“When I left to go to Buffalo, I still resided here in the offseason and ran into a lot of people who were talking about it was a shame that I left and John [Lynch] left. And I think that was one of the reasons that Mike [Alstott] didn’t leave, just because he kind of has everything attached to hear.

“You know he certainly had some opportunities because of the salary situation to leave and he chose to stay, and a lot of it is because of the community and fans.”

At this stage of his career, Moore said he would not go to another team, but he’s not as sure about Alstott.

“A lot of that obviously is going to depend on the direction of the team and are they going to go into a rebuilding phase or are they going to try to make a run at it now,” Moore said. “They are all things that are obviously beyond our control, so we’re just going to go as if we always have.”

Alstott has been somewhat of a recluse this year around One Buc Place. He hasn’t spoken much to the media, but teammates have confirmed that he is still a vocal leader and a source of inspiration in the locker room. When asked if going to another team is an option, Alstott couldn’t give a definitive answer.

“I haven’t even thought about that,” Alstott said. “I don’t even want to think about that. You know I’m a Buccaneer, I’ll always be a Buccaneer. I don’t even want to get into that discussion. Honestly, I don’t know what I’m going to do, I don’t even have an idea what I want to do.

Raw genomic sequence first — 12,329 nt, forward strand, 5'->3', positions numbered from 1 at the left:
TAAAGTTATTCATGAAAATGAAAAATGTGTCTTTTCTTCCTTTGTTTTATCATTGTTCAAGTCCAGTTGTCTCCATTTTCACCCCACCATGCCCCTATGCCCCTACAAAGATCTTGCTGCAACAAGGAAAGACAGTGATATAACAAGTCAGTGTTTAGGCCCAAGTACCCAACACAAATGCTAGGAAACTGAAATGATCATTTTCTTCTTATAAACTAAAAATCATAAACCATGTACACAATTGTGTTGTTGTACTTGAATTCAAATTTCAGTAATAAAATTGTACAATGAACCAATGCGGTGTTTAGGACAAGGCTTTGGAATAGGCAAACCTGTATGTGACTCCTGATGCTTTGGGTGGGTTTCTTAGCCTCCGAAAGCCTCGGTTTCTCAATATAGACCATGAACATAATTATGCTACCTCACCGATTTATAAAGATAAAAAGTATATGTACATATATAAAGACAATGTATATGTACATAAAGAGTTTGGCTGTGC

“It was frustrating this whole year. It wasn’t just frustrating to me, it was frustrating to the whole team, the whole organization. And it wouldn’t be fair for me to say, ‘Yeah, I want to play’ or ‘No, I don’t want to play.’ Right now it’s just mixed feelings.”

One thing is for sure — Alstott still loves the game of football and has a tremendous amount of passion for it. After a season-high 22 carries at Cleveland Sunday, the 33-year old fullback is a little sorer than he’s been this year. But as long as it comes after a win, he says he’s okay with that.

Will Sunday be his final game as a Buc?

“I don’t make the decisions,” said Alstott. “I just walk out here on the field with my helmet and my shoulder pads and play as hard as I can possibly play, whatever situation it is. That’s what I’ve always done and I always will do.”